New York Car Accident Overview, Lawsuits and Lawyers

New York Car Accident Overview, Lawsuits and Lawyers

Aside (perhaps) from California, there is possibly no other state that is more synonymous with America than New York. Of course, those who live outside New York State automatically think of New York City when describing New York. They may reference the Empire State Building, Madison Square Gardens, the Statue of Liberty, and other notable landmarks in describing the Big Apple. New York City is but a small part (geographically speaking) of a much larger state. Toward the west, towns like Albany and Buffalo are quite distinct in feel from the Big Apple, and whereas New York City may be home to Wall Street and a number of financial-sector-related employers, other types of industries thrive outside New York City.

New York City is also synonymous with traffic – lots of vehicles. With a population of over 19 million people (according to census data from 2013), it is essentially a matter of fact that car crashes and collisions will occur. When they do, injury victims may be able to obtain compensation to help them address their economic and nonceconomic losses.

New York Car Accident Statistics

Statistics maintained by the New York Department of Motor Vehicles show just how dangerous driving in New York State can be. In 2014, the Department recorded that 1,026 people were killed and another 160,497 people were injured in car crashes throughout the state. The most dangerous days to be on the road were Wednesday, Thursday, and Friday. Most interestingly, over 200,000 of the Department’s reported 254,829 crashes (a number that includes crashes that only resulted in property damage) were caused by one or more “human factors” – that is, negligent behavior by one or more individuals. Some examples of these “human factors” includes:

  • Driving while distracted, which can include engaging in a multitude of activities like texting, talking on the phone, checking social media, listening to the radio, carrying on a conversation with someone in the car, applying makeup, and/or eating and drinking;
  • Driving at an unsafe speed, which increases the distance a driver needs to bring his or her care to a safe stop in the event of an emergency or hazard. Disobeying other traffic laws and rules was a factor in a number of traffic collisions in New York;
  • Driving under the influence of alcohol, drugs, or some other substance. This impairs the driver’s ability to make sound decisions and increases the amount of time the driver needs to perceive things like sirens, traffic lights, or pedestrians and react properly to them.

It is unfortunate that many of the car accidents in New York state could be prevented if drivers merely made better decisions while driving on the road. Unfortunately, until motorists take safety into their own hands and begin driving less aggressively while paying greater attention to what is going on around them, the number of fatalities and injuries attributable to car accidents will likely continue to grow.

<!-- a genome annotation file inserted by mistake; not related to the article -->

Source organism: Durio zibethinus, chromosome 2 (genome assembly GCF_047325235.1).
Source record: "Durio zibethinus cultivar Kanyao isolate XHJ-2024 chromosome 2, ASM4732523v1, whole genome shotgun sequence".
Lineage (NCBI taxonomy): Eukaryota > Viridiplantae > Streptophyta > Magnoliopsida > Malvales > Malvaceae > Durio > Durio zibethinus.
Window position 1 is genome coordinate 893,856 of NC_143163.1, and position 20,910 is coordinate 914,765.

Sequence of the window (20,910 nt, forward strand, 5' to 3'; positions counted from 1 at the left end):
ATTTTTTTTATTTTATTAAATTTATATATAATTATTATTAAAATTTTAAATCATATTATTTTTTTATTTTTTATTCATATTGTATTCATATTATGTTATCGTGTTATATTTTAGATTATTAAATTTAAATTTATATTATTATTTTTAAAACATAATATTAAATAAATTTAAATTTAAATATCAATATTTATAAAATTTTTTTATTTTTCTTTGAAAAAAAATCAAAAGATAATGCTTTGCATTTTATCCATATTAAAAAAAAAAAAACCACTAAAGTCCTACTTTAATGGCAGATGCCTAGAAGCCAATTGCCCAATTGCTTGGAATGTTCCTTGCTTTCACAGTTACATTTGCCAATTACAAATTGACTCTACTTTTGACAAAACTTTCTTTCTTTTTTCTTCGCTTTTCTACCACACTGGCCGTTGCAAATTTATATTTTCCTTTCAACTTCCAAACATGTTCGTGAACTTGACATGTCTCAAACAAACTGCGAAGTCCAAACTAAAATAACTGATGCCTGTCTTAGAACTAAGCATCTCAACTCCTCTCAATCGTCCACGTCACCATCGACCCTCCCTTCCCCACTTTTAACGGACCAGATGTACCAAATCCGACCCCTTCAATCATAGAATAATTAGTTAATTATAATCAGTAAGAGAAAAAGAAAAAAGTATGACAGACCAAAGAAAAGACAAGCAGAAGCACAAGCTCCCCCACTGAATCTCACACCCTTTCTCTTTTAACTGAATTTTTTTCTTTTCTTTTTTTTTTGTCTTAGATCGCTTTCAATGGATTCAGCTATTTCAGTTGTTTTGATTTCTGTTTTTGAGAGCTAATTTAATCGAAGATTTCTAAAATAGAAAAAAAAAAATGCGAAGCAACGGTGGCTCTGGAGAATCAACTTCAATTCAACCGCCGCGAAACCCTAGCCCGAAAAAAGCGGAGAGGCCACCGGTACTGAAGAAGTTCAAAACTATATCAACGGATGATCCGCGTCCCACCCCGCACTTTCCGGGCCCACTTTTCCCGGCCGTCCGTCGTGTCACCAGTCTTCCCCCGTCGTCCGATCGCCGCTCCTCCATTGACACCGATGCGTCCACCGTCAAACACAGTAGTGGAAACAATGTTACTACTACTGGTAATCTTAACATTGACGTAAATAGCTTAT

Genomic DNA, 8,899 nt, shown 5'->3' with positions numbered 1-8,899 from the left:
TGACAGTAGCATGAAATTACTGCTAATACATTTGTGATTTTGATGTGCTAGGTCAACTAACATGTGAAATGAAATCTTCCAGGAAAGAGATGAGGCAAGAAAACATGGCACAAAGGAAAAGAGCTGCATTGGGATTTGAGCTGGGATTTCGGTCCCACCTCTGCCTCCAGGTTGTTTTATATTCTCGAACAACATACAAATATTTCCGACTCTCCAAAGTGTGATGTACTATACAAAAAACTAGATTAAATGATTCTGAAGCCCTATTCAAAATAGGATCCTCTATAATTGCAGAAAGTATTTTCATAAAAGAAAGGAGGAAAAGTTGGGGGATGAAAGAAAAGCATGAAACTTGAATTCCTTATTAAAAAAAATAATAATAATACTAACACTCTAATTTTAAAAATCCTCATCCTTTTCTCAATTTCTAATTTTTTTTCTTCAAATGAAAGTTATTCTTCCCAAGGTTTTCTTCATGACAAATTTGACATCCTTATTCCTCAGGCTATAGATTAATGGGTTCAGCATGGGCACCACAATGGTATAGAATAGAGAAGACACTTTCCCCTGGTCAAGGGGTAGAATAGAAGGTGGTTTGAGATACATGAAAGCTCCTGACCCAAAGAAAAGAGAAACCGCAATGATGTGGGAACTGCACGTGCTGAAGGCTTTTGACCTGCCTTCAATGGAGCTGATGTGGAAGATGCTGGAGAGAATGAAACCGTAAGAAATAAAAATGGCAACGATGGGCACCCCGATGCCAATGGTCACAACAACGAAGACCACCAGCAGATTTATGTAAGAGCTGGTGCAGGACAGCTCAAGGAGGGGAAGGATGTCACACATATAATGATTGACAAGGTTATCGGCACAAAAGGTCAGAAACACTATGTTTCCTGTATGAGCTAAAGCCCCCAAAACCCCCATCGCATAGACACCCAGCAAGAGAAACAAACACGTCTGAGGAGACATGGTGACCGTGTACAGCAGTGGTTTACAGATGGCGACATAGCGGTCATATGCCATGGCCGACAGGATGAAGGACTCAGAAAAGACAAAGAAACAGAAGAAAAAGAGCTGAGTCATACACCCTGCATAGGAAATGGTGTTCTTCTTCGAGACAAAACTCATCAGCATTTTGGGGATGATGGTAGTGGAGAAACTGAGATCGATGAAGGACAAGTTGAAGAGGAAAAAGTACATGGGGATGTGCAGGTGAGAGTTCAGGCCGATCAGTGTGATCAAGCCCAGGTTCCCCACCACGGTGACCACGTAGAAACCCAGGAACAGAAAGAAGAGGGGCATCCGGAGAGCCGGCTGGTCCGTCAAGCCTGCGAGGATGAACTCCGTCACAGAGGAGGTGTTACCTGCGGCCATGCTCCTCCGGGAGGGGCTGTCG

New York is a “No Fault” Insurance State

New York and about 12 other states require drivers to carry what is known as “no fault” insurance. With “no fault” insurance, injured motorists and passengers file claims for compensation with their own insurance companies, regardless of who is at fault for causing the crash. The main advantage to no fault insurance schemes is that claims for compensation may be paid more quickly because the insurance companies do not need to assign fault before paying out compensation. The drawback is that being able to obtain additional compensation through a lawsuit is usually more complicated and more regulated than in other, fault-based states.

In the context of a lawsuit (where one is permitted), injury victims may be able to recover compensation from at-fault drivers even if the victim is to blame for causing the crash in some way. Under the “pure comparative fault” doctrine (which New York has adopted), an injury victim can recover compensation from another driver so long as that other person was at least one percent responsible for causing the crash. The victim’s own compensation would be reduced in proportion with the amount of fault attributable to the victim.

Deadline to File a New York Car Crash Lawsuit

Any lawsuit that can be filed seeking compensation following a car accident must be filed within three years of the date the crash occurred. If a victim seeking compensation fails to do so, then he or she will be precluded from ever filing a lawsuit based upon that specific car crash and the injuries and losses that resulted therefrom.

Stern Law, PLLC Aggressively Fights for Injury Victims

If you or a loved one have been injured or killed in a car accident, contact attorney Ken Stern and Stern Law, PLLC today to discuss your case. Stern Law, PLLC can be reached at (844) 808-7529.

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